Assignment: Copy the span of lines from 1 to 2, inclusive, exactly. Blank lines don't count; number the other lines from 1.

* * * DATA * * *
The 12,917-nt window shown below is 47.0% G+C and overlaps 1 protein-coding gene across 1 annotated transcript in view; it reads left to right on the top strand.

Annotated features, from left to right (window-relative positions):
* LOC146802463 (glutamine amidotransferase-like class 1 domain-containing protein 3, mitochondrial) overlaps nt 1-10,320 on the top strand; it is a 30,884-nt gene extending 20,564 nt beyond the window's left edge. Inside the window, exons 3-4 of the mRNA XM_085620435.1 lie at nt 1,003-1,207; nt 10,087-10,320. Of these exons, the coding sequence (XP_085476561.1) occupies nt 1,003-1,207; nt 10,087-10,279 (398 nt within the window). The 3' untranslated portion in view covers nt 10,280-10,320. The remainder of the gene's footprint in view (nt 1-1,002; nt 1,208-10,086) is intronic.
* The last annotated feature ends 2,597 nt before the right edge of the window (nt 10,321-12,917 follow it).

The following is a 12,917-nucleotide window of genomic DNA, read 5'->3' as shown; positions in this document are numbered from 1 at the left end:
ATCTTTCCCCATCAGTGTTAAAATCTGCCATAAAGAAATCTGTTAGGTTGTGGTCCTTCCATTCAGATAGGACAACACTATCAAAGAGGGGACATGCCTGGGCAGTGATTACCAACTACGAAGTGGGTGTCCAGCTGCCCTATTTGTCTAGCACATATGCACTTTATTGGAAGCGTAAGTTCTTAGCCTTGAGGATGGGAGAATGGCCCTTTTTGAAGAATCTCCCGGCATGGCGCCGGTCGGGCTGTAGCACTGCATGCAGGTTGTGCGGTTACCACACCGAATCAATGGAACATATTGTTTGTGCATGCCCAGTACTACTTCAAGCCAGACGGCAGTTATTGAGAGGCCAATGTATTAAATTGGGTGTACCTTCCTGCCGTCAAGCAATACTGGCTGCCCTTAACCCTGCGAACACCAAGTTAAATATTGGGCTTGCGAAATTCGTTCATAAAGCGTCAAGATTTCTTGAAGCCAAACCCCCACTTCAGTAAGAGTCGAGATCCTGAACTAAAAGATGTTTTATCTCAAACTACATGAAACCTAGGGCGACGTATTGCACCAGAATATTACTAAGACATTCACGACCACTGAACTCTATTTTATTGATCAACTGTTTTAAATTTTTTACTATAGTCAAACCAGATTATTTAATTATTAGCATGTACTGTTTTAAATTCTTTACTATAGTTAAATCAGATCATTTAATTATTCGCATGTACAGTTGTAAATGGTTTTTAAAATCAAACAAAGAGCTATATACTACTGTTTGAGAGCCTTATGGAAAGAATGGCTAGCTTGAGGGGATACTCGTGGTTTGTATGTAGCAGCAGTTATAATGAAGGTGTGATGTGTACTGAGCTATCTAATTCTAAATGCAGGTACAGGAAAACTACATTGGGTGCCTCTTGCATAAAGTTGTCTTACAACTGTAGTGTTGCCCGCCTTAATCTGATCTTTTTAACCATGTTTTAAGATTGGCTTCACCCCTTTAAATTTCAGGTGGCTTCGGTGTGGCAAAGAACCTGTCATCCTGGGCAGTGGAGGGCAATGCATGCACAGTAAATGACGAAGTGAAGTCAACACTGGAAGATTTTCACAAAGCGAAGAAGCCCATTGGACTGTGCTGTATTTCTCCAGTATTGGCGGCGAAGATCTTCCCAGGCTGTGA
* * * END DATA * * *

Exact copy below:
The 12,917-nt window shown below is 47.0% G+C and overlaps 1 protein-coding gene across 1 annotated transcript in view; it reads left to right on the top strand.

Annotated features, from left to right (window-relative positions):